It's a hard lesson to absorb at first: Share the best information, even if it means sharing good stuff from, by, or about your competitors.

It goes against instinct. What if someone decides they like our competitor more because of something we shared? What happens if our competitor gets more traffic because of something we shared?

Exactly: What happens? Nothing, really.

You're the one who influenced the person. You're the one who provided information that was so compelling to people that they had make use of it.

When I first started working with publishers on social media several years ago, I urged them to use Twitter to develop their voice as an authority on the subject. Share the latest and most important information about your topic, even if it doesn't come from your site.

Be the authority on your topic. Be the person, place or thing that people turn to when they want to know what's happening.

I was reminded of this after downloading the Quartz news app, which is truly unique for a variety of reasons. Most of the factors that have been pointed out have been its one-of-a-kind interface, which makes it feel as if you're getting the news from someone you know via text.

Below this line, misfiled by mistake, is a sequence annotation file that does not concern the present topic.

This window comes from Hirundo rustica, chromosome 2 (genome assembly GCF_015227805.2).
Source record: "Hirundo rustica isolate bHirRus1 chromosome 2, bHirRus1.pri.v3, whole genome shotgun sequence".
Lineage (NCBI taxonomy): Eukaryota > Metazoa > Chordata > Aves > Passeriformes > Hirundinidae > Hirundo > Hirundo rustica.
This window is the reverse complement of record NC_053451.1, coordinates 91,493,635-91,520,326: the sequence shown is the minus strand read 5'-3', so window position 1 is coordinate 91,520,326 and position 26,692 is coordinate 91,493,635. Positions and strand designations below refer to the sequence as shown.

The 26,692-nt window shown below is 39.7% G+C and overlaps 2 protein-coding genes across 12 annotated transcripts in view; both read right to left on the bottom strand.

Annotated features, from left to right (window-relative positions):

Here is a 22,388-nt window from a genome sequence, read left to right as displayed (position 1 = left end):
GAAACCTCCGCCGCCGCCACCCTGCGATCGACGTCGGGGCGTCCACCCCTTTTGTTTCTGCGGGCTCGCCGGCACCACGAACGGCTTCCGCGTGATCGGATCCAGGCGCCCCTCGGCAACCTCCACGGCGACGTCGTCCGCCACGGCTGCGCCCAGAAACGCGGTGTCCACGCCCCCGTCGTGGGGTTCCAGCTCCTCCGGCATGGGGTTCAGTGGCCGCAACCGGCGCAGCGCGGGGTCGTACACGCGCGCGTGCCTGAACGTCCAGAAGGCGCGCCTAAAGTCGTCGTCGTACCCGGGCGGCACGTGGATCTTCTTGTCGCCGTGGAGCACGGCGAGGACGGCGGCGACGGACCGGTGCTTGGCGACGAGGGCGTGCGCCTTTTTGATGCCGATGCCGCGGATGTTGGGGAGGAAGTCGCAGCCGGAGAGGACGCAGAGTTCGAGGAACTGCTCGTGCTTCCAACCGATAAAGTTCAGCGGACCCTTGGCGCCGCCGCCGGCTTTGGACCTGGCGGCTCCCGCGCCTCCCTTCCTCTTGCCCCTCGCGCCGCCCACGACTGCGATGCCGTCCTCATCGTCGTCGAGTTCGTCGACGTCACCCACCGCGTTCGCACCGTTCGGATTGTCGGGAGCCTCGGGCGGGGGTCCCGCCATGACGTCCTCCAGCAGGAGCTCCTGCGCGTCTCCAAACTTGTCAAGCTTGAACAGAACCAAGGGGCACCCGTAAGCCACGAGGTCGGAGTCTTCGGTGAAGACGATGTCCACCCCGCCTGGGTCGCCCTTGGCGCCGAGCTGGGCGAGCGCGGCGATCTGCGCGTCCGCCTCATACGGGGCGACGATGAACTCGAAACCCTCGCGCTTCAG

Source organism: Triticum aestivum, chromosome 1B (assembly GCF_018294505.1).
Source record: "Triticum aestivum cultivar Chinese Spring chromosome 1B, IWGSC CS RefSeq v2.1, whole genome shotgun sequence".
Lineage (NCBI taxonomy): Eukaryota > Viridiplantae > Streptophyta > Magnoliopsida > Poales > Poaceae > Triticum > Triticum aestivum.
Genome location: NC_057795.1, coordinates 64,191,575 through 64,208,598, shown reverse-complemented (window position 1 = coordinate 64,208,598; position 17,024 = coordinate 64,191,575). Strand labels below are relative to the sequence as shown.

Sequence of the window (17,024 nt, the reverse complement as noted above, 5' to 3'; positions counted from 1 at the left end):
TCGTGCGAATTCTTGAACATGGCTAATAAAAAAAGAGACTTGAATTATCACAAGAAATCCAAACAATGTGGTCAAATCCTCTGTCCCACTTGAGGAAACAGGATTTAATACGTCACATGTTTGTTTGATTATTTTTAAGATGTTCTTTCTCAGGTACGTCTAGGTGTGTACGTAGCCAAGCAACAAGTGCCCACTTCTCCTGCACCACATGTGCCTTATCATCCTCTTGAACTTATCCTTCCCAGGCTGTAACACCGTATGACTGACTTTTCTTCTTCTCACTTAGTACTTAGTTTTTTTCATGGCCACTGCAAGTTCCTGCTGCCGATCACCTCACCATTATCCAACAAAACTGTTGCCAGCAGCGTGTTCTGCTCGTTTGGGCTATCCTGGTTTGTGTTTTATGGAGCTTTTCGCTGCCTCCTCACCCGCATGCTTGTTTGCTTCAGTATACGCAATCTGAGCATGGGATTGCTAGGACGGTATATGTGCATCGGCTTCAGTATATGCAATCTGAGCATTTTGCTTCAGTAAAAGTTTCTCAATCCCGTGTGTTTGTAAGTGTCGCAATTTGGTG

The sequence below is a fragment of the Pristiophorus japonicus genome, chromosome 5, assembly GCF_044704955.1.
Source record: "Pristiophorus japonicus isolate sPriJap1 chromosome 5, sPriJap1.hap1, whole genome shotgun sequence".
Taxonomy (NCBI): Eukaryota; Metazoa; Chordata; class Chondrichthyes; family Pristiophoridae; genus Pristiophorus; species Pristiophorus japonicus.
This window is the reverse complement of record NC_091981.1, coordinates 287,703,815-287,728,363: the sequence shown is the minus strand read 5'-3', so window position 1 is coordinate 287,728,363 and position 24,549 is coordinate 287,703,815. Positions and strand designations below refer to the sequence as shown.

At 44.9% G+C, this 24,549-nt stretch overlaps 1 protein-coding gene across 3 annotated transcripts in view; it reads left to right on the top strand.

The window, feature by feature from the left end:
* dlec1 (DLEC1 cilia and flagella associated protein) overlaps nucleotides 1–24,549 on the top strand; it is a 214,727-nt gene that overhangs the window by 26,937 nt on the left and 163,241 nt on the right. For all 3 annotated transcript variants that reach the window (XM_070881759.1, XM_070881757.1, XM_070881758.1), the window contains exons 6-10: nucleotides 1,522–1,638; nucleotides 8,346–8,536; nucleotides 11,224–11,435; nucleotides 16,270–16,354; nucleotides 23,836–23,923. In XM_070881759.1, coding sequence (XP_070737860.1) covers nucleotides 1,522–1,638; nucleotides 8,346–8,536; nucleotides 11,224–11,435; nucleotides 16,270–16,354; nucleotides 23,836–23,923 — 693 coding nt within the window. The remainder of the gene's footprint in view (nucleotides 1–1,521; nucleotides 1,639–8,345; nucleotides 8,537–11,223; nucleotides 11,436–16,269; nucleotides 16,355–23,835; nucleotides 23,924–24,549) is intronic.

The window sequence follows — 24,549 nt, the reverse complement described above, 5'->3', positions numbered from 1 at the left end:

I quickly noticed, however, that the news Quartz was sharing with me didn't all come from Quartz. Sure, at least one or two of the three to five stories shared at a time come from their site. But more stories come from other news sources. Each "message" contains a link to the entire story, allowing you to go more in-depth from the source itself.

Quartz recognized that what would make its app valuable would be to provide the top stories of the moment, regardless of source.

Think about that: A news organization deciding to provide links to news, some of which are from its competitors.

By doing this, Quartz is doing its job. It's providing the biggest (or sometimes just most bizarre) stories that are happening at that moment. It's made me recommend the app to several people.

When I realized I was actually evangelizing a news app, I stopped and thought about what it meant about the source of the app. I have a more positive association now with Quartz because of how they are providing news to me. If I see two links to the same story elsewhere on the web, I might be more inclined to select the one to Quartz.

The real point here is that if you prove yourself to be indispensable and of value, people will listen to you. People will think of you first when they're trying to find information on whatever your focus or topic is. They will tell others to seek you out for the same.

And that's a win, no matter what.

Published on: Feb 26, 2016
The opinions expressed here by Inc.com columnists are their own, not those of Inc.com.